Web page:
To purchase a fishing license, please visit CDFW’s online internet sales webpage. At checkout there is an additional option to enroll in auto-renewal for fishing licenses, which allows anglers to automatically purchase and receive their new license when their current one expires, so California’s anglers never miss a day of fishing! For more information, visit wildlife.ca.gov/Licensing/Fishing#445183569-365—day-sport-fishing-licenses

The Rivers:
As of Thursday, only the main stem Eel remained open to fishing. All other North Coast rivers subjected to low flow fishing closures, including the Smith, South Fork Eel, Mad, Redwood Creek and Van Duzen, are closed. The Mad River from the mouth to 200 yards upstream, the main stem Eel from the South Fork to Cape Horn Dam and the Mattole River are all closed until January 1, 2023. The Department of Fish and Wildlife will make the information available to the public no later than 1 p.m. each Monday, Wednesday and Friday as to whether any river will be closed to fishing. The rivers can be opened at any time. The low flow closure hotline for North Coast rivers is (707) 822-3164. For more information, visit fishingthenorthcoast.com/2021/09/22/2021-2022-low-flow-information-for-north-coast-rivers/.

Main stem Eel
The main stem Eel near Scotia was running at 370 cubic feet per second as of Thursday. Flows are predicted to fall below the 350 cfs threshold by the weekend, so it could close. There were some fish caught over the weekend by bank anglers and boats drifting the lower river. Most of the fish are dark. There are also some coho around. River forecast levels can be found here: cnrfc.noaa.gov/graphicalRVF.php?id=SCOC1.

Smith River
The Smith closed to fishing as of Thursday. Minimum flows are 600 cfs at Jedediah Smith State Park to enact angling restrictions. River forecast levels can be found here: cnrfc.noaa.gov/graphicalRVF.php?id=CREC1.

Chetco/Elk/Sixes Rivers
“Salmon fishing was good all of last week on the Chetco, with big numbers of hatchery and wild kings,” said Andy Martin of Wild Rivers Fishing. “Low water slowed the action by the weekend, and catch rates dropped significantly. More rain is now needed. Anglers also are awaiting rain to get back on the Elk and Sixes, where fishing was fair last week. The two northern rivers generally fish best after the second big rise of the season, which could happen this coming week.”

Brookings ocean update
According to Martin, the ocean has been rough out of Brookings, but smaller swells late last week allowed boats to get out. “Lingcod fishing was very good near Bird Island. Conditions look good this week.”

Kenny Priest operates Fishing the North Coast, a fishing guide service out of Humboldt specializing in salmon and steelhead. Find it on Facebook, Instagram, YouTube and fishingthenorthcoast.com. For up-to-date fishing reports and North Coast river information, email kenny@fishingthenorthcoast.com

Storms Kick Off Coastal King Season

Eureka resident Whitney Floyd landed a king salmon while fishing the Smith River on Sunday. Photo courtesy of Seth Waters Fishing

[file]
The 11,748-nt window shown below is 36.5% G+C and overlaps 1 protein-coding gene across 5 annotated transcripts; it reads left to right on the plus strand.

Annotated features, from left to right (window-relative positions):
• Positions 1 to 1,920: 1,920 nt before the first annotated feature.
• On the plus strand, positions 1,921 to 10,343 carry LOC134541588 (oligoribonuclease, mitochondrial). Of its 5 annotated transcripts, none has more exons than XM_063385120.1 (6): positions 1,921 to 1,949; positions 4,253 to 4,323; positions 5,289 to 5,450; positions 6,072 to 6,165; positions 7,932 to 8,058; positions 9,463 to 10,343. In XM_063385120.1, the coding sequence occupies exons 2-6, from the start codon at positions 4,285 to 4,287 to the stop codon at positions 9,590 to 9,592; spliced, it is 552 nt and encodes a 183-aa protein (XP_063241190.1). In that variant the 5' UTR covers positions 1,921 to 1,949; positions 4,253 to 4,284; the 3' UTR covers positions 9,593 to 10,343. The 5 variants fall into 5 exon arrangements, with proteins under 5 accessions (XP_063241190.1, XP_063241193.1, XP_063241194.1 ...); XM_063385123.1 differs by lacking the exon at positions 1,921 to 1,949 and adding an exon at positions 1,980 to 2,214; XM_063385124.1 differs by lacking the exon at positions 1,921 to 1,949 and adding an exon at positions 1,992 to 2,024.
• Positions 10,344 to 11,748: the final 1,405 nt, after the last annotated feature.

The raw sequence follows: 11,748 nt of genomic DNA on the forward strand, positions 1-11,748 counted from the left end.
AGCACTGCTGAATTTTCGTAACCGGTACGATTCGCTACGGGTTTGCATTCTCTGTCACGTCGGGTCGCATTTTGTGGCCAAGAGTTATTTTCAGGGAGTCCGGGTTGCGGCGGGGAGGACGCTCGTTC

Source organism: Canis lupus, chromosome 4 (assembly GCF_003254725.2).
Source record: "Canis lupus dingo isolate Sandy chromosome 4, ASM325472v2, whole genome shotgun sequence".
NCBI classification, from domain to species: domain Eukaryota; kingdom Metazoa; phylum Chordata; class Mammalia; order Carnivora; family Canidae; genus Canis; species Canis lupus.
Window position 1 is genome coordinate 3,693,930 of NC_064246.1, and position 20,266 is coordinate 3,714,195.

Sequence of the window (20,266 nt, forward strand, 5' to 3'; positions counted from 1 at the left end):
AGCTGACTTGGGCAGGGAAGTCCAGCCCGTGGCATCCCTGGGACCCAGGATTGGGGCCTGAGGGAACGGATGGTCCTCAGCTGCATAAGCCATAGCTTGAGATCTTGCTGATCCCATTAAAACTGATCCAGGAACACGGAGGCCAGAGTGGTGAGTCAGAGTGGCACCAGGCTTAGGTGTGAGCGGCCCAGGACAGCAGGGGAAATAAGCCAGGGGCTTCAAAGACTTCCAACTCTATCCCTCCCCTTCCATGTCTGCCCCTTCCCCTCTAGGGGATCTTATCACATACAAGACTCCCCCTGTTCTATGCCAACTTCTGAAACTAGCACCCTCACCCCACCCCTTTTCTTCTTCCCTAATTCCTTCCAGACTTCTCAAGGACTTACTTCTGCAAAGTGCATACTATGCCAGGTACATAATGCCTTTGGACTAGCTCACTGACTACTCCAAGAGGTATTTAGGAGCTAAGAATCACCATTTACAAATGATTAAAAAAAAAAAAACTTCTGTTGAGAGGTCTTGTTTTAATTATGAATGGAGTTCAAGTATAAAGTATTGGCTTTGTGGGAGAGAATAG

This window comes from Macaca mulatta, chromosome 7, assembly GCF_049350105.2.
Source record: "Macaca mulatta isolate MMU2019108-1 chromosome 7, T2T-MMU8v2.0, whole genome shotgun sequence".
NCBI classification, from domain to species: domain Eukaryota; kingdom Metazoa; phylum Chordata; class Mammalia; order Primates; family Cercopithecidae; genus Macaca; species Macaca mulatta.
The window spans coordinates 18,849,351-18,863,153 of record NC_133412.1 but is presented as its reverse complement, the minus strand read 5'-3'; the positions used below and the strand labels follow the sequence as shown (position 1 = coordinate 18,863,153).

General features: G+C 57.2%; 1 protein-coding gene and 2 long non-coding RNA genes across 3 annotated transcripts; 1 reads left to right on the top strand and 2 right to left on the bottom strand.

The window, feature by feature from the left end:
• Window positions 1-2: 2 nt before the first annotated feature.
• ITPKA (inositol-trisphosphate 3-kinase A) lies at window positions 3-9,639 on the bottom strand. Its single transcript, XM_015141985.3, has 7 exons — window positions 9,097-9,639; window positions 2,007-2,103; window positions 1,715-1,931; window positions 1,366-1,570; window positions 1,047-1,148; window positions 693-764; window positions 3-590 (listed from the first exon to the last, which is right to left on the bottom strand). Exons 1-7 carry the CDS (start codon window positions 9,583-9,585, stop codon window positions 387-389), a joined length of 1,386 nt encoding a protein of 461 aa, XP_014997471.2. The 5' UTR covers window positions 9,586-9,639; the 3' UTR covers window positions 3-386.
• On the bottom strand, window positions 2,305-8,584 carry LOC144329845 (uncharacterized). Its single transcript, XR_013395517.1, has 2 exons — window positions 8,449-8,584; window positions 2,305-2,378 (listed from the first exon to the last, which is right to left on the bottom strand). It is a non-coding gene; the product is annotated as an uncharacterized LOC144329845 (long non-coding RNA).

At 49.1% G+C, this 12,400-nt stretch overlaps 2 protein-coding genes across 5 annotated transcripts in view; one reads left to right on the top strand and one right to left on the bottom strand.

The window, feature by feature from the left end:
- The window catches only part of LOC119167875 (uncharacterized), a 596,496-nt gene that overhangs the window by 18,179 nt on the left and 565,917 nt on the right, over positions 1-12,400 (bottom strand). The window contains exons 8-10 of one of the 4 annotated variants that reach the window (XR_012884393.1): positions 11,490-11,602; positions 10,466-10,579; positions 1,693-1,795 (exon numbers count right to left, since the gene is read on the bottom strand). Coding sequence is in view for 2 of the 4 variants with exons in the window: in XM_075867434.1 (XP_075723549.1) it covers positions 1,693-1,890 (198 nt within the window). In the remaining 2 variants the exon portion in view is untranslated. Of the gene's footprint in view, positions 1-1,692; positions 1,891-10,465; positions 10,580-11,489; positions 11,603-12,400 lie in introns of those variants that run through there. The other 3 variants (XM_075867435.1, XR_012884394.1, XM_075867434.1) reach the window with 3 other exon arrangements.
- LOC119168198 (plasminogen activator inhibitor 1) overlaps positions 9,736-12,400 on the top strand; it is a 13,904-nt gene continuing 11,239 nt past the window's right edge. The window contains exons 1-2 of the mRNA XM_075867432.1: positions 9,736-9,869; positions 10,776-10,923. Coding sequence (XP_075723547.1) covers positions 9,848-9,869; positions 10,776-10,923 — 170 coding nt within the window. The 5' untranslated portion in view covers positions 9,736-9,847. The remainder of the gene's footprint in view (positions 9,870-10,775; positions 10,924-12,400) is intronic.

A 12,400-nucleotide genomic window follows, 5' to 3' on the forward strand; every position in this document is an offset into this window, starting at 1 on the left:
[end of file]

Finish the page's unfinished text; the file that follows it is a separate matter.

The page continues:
The season’s first big storms hit the North Coast over the weekend and the Smith and Chetco both kicked out good numbers of kings. Both rivers have been loaded with kings in their lower sections for quite some time, and when the rivers finally rose, they were on the move. On Saturday, the Smith turned muddy, forcing anglers to wait another day. When Sunday rolled around, conditions were much improved and the fishing was wide-open. Most drift boats put up double-digit scores, though most of the fish were dark.

Conditions were similar up north on the Chetco. Saturday’s fishing was tough due to conditions but improved dramatically Sunday. Conditions were excellent on both rivers Monday and Tuesday and the fishing was good with some nice chrome fish hitting the net. With no rain in the forecast for at least the next seven days, fishing is going to get a lot tougher. The Smith is forecast to drop below the threshold of 600 cubic feet per second sometime Wednesday and will likely close to fishing Thursday. The Chetco will remain open, but fishing with a bobber remains in effect through Nov. 15 from river mile 2.2 to Nook Creek.

As of Thursday, all North Coast rivers subjected to low-flow fishing closures except the South Fork Eel and Van Duzen were open to fishing. Rivers open to fishing include the Smith, main stem Eel, Mad and Redwood Creek.

All are expected to drop this week due to dry conditions, but some could remain open to fishing. Be sure and call the low-flow closure hotline at (707) 822-3164 to determine if the river is open prior to fishing. California Department of Fish and Wildlife will announce whether rivers will be open by a telephone recorded message each Monday, Wednesday and Friday. Rivers will not automatically open to fishing once minimum flows are reached. . For more information, visit https://fishingthenorthcoast.com/2021/09/22/2021-2022-low-flow-information-for-north-coast-rivers/

Mad River
Flowing at 190 cfs as of Thursday afternoon and dropping quickly. Will likely close prior to the weekend. Minimum flows are 200 cfs at the gauging station at the State Route 299 bridge.

Main Eel
Running at 875 cfs as of Thursday. Should remain open to fishing through the weekend. Minimum flows are 350 cfs on the Scotia gauge to enact angling restrictions.

Van Duzen
Flows were down to  115 cfs on Thursday afternoon and remained closed to fishing. Minimum flows are 150 cfs at the gauging station near Grizzly Creek Redwoods State Park to lift angling restrictions.

South Fork Eel
Flows were at 180 cfs Thursday afternoon and dropping, remaining closed to fishing. Minimum flows are 340 cfs at Miranda to lift angling restrictions.

Smith
Fishing has been good on the Smith the last few days. Boats fishing sections from the forks all the way to the Outfitters have been boating plenty of big kings, as well as jacks. The majority of the fish are dark, but there are some fresh fish being caught. Most of the fish are coming on sardine-wrapped Kwikfish. Flows were down to 780 cfs Thursday and most angles have moved to other rivers. With some rain expected on Friday, it should remain open through the weekend. Minimum flows are 600 cfs at Jedediah Smith State Park to enact angling restrictions.